The Cornered Cat
Learning from others

As an instructor, I sometimes deal with awkward moments during a class. One of the most cringe-inducing moments happens when a student raises her hand and says something like, “I had an incident. This is what happened ( ____ ). Did I do the right thing?”

It can be even more awkward when she asks, “What should I have done?”

On one hand, I love these moments because they are so powerful. It’s real, it’s personal, it happened to someone we know who’s sitting right here. We can ask her about it and see it through her eyes. How much more powerful can a teaching moment get?

On the other hand, questions like this create an emotional and—in some senses—even ethical dilemma for me as I stand at the front of a class full of students.

The emotional dilemma should be obvious. We are talking to, with, and about a survivor. She went through a terrible experience and she trusted us with the story. She almost certainly needs affirmation, and the worse her experience was, the more strongly she’s likely to need that affirmation. How could we, how dare we, say anything even slightly critical of the things she did? She was there, we weren’t. She faced the dragon, we didn’t. Whatever she did to survive, she survived. Good for her. If she made any mistakes, she doesn’t want to hear about them. No matter how bad any those mistakes may have been in some objective sense—she survived. So there’s a great big emotional bear trap right there, just waiting for us to fall into it.

The ethical dilemma flows almost directly out of the emotional one. Some choices are, in actual fact, better than others. Sometimes someone lives through an event because of sheer good luck, not by doing the things that give her the best chance of surviving. Her situation is already past, and she may need reassurance to put her nightmares to rest—but you have other students. And you have a responsibility to those students. There may be someone sitting the class who really, really needs to hear how to make the right choice.

It would be awful if one woman’s story led another woman to make dangerous choices that lead her into a bad situation, or that make a bad situation even worse. Luck happens, but we should never count on it.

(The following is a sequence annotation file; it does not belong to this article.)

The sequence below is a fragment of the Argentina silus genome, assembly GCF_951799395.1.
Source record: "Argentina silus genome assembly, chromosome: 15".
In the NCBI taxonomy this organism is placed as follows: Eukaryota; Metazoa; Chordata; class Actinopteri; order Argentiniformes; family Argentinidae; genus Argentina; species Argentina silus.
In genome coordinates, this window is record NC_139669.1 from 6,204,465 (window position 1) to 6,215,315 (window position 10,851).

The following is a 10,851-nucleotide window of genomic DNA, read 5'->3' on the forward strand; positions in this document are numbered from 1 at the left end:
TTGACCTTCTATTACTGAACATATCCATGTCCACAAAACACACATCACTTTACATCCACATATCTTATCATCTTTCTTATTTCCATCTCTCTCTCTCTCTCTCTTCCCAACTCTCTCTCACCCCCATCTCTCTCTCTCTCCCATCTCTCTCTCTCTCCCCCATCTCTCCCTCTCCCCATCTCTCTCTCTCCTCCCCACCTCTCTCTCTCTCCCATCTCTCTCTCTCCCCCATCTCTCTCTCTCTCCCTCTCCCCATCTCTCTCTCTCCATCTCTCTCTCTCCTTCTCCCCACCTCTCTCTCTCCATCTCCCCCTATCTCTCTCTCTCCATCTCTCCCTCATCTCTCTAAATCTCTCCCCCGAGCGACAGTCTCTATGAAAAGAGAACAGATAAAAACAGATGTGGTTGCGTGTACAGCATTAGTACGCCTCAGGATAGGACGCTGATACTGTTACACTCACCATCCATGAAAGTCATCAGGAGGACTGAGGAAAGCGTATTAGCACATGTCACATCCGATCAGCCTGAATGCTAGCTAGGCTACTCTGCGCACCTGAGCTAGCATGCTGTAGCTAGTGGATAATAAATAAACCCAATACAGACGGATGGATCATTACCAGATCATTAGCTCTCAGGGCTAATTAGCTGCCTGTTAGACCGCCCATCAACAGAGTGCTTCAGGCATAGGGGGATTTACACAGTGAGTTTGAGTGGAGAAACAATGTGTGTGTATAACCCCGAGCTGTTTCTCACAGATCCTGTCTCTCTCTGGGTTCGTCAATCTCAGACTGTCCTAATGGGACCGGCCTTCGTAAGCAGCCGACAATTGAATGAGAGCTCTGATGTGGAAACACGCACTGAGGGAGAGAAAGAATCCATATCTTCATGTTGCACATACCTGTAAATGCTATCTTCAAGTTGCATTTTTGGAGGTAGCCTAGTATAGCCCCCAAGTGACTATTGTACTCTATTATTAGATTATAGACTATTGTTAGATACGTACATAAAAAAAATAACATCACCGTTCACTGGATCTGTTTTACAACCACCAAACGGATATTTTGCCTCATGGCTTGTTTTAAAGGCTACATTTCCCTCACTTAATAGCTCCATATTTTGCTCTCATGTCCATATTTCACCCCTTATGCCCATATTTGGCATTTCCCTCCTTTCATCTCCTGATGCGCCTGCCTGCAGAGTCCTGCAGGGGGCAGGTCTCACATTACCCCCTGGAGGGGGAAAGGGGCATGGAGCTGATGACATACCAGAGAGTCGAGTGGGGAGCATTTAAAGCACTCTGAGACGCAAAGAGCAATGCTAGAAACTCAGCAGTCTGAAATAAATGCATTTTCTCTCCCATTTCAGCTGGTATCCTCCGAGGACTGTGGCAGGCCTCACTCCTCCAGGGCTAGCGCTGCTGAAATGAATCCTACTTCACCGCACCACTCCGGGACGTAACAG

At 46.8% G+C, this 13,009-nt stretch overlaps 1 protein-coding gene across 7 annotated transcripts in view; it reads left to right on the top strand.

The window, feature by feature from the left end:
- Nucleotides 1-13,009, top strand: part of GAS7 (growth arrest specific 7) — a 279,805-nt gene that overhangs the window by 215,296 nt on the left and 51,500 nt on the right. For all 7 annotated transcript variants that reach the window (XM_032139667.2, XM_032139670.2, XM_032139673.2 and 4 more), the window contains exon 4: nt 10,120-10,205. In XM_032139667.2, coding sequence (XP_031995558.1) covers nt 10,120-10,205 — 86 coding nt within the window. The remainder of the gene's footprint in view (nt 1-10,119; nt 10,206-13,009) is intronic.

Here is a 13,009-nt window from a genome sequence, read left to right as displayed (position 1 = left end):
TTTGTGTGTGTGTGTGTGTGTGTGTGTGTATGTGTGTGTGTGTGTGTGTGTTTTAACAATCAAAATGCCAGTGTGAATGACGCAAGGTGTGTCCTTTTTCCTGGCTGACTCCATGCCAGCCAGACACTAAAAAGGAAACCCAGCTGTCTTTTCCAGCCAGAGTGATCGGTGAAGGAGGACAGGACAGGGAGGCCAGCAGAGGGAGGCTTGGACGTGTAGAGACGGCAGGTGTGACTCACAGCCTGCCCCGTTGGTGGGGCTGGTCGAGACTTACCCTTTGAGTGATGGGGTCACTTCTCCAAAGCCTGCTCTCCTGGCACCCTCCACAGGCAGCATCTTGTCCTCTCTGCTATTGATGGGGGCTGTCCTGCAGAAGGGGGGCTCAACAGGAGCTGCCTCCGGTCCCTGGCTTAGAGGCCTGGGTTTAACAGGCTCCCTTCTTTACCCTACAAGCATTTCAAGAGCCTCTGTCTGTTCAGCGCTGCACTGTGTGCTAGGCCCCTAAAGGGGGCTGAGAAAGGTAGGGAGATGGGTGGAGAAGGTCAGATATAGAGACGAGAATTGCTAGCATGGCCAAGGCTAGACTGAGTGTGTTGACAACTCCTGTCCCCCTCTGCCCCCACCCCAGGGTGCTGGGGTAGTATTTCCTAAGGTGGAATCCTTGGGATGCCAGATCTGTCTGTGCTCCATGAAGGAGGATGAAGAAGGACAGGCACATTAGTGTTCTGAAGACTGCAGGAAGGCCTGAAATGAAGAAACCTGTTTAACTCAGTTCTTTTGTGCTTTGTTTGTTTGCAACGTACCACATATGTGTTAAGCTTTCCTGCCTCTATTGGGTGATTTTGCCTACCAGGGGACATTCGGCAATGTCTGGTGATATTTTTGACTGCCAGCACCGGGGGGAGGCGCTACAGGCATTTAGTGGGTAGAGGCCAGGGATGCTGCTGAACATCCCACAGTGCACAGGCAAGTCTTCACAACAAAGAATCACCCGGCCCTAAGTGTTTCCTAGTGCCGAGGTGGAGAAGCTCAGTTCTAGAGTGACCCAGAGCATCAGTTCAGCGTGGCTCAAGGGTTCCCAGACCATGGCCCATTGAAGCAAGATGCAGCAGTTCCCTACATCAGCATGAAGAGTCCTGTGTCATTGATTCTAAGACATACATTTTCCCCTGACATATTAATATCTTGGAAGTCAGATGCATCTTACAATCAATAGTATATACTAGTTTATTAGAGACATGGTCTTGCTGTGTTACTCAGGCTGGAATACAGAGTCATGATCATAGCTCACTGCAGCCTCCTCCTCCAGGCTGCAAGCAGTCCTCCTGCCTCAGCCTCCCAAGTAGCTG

It’s an unusual instructor who hasn’t faced a moment like that with her students.

Every situation is different and the dynamics of every class are different, so I can’t give you any one size fits all solutions to these dilemmas. But I can tell you the one important thing I’ve learned: in moments like these, it’s more important to listen than it is to talk. Most of the time, the student already knows what she needs to hear, even if she doesn’t consciously realize it. If you listen hard enough, you will hear her say it or not-quite say it. Then you can repeat the important lesson back to her. She will think you are brilliant, and will think you have taught her something new. But you will know the truth: that she taught both you and herself the thing she and the other students needed to learn from her situation.

5 Responses to Learning from others

  1. momwithagun says:

    I’ve been on both sides of this challenge – as a survivor twice over of asocial violence, and now as an instructor and for seven years as a rape crisis counselor – and I agree with you that it’s a tough line to walk.

    Something that worked well for me on the receiving side when I took my first self defense class many years ago, and which I’ve used as an instructor a few times – is an answer like, “You survived what happened to you, so clearly the choices you made were the right ones for you in that situation with what you had to work with. Let’s talk for a minute about other things that would have tilted the odds even more in your favor.” Yes, it’s shading the truth a bit to couch “mistakes” in those terms, but my experience has been that a response like that validates the survivor’s feelings enough to maneuver around some self-doubt and self-blame.

    Someone said to me once, “we do the best we know how at the time, and when we know better we DO better.” That certainly resonated for me in regard to my own experiences, and now I train and practice and study and teach so I CAN know better and so if, heaven forbid, that moment comes again, I CAN do better.

  2. Old NFO says:

    +1 on Mom, there are so many situations one can never possibly cover all the options… And who knows what will happen in a given one; it’s almost impossible to predict outcomes.

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  4. mgutterres says:

    “in moments like these, it’s more important to listen than it is to talk.” That.

    What I try to say is something to the effect of, “let’s look at what worked, and why.”

  5. A Girl says:

    I, too, have been on both sides of this issue and I could not agree more with your post.

    If someone is still reeling from the effects and from the guilt, they need reassurance, but that is not exclusive to “here are some things that might have helped you” or “could serve you better in the future”.

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